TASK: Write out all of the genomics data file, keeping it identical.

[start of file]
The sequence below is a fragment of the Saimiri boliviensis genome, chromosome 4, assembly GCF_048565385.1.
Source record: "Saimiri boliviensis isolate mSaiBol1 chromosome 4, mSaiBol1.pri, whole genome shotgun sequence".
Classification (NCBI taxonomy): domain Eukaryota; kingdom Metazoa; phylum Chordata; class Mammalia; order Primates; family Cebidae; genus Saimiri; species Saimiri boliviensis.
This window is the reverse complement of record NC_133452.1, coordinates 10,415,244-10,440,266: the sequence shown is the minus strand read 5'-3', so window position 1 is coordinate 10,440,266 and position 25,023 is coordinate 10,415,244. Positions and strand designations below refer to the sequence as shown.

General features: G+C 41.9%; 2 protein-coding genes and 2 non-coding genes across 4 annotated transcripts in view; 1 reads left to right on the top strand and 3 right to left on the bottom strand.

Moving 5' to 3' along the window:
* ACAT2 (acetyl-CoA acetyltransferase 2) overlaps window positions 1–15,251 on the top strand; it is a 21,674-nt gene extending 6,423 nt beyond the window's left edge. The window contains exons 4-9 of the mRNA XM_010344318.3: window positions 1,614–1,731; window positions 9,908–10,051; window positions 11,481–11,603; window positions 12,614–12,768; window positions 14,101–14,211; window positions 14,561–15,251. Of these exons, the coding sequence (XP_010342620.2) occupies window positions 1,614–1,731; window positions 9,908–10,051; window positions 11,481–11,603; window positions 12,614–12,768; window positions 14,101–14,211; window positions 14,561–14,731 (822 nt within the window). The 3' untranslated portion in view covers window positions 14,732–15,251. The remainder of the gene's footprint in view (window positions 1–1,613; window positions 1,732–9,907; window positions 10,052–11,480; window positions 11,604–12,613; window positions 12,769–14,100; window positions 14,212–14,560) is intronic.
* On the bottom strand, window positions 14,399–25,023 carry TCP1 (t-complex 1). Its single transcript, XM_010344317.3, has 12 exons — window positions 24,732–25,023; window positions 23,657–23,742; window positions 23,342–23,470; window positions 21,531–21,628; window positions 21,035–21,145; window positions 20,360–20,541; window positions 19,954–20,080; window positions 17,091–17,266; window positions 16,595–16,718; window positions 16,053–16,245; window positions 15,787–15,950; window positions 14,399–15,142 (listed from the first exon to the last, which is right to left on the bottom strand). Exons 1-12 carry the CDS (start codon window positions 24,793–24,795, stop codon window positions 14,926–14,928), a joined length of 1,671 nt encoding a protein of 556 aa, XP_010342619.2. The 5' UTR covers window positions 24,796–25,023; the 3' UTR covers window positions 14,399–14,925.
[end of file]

The sequence below is a fragment of the Saimiri boliviensis genome, chromosome 4, assembly GCF_048565385.1.
Source record: "Saimiri boliviensis isolate mSaiBol1 chromosome 4, mSaiBol1.pri, whole genome shotgun sequence".
Classification (NCBI taxonomy): domain Eukaryota; kingdom Metazoa; phylum Chordata; class Mammalia; order Primates; family Cebidae; genus Saimiri; species Saimiri boliviensis.
This window is the reverse complement of record NC_133452.1, coordinates 10,415,244-10,440,266: the sequence shown is the minus strand read 5'-3', so window position 1 is coordinate 10,440,266 and position 25,023 is coordinate 10,415,244. Positions and strand designations below refer to the sequence as shown.

General features: G+C 41.9%; 2 protein-coding genes and 2 non-coding genes across 4 annotated transcripts in view; 1 reads left to right on the top strand and 3 right to left on the bottom strand.

Moving 5' to 3' along the window:
* ACAT2 (acetyl-CoA acetyltransferase 2) overlaps window positions 1–15,251 on the top strand; it is a 21,674-nt gene extending 6,423 nt beyond the window's left edge. The window contains exons 4-9 of the mRNA XM_010344318.3: window positions 1,614–1,731; window positions 9,908–10,051; window positions 11,481–11,603; window positions 12,614–12,768; window positions 14,101–14,211; window positions 14,561–15,251. Of these exons, the coding sequence (XP_010342620.2) occupies window positions 1,614–1,731; window positions 9,908–10,051; window positions 11,481–11,603; window positions 12,614–12,768; window positions 14,101–14,211; window positions 14,561–14,731 (822 nt within the window). The 3' untranslated portion in view covers window positions 14,732–15,251. The remainder of the gene's footprint in view (window positions 1–1,613; window positions 1,732–9,907; window positions 10,052–11,480; window positions 11,604–12,613; window positions 12,769–14,100; window positions 14,212–14,560) is intronic.
* On the bottom strand, window positions 14,399–25,023 carry TCP1 (t-complex 1). Its single transcript, XM_010344317.3, has 12 exons — window positions 24,732–25,023; window positions 23,657–23,742; window positions 23,342–23,470; window positions 21,531–21,628; window positions 21,035–21,145; window positions 20,360–20,541; window positions 19,954–20,080; window positions 17,091–17,266; window positions 16,595–16,718; window positions 16,053–16,245; window positions 15,787–15,950; window positions 14,399–15,142 (listed from the first exon to the last, which is right to left on the bottom strand). Exons 1-12 carry the CDS (start codon window positions 24,793–24,795, stop codon window positions 14,926–14,928), a joined length of 1,671 nt encoding a protein of 556 aa, XP_010342619.2. The 5' UTR covers window positions 24,796–25,023; the 3' UTR covers window positions 14,399–14,925.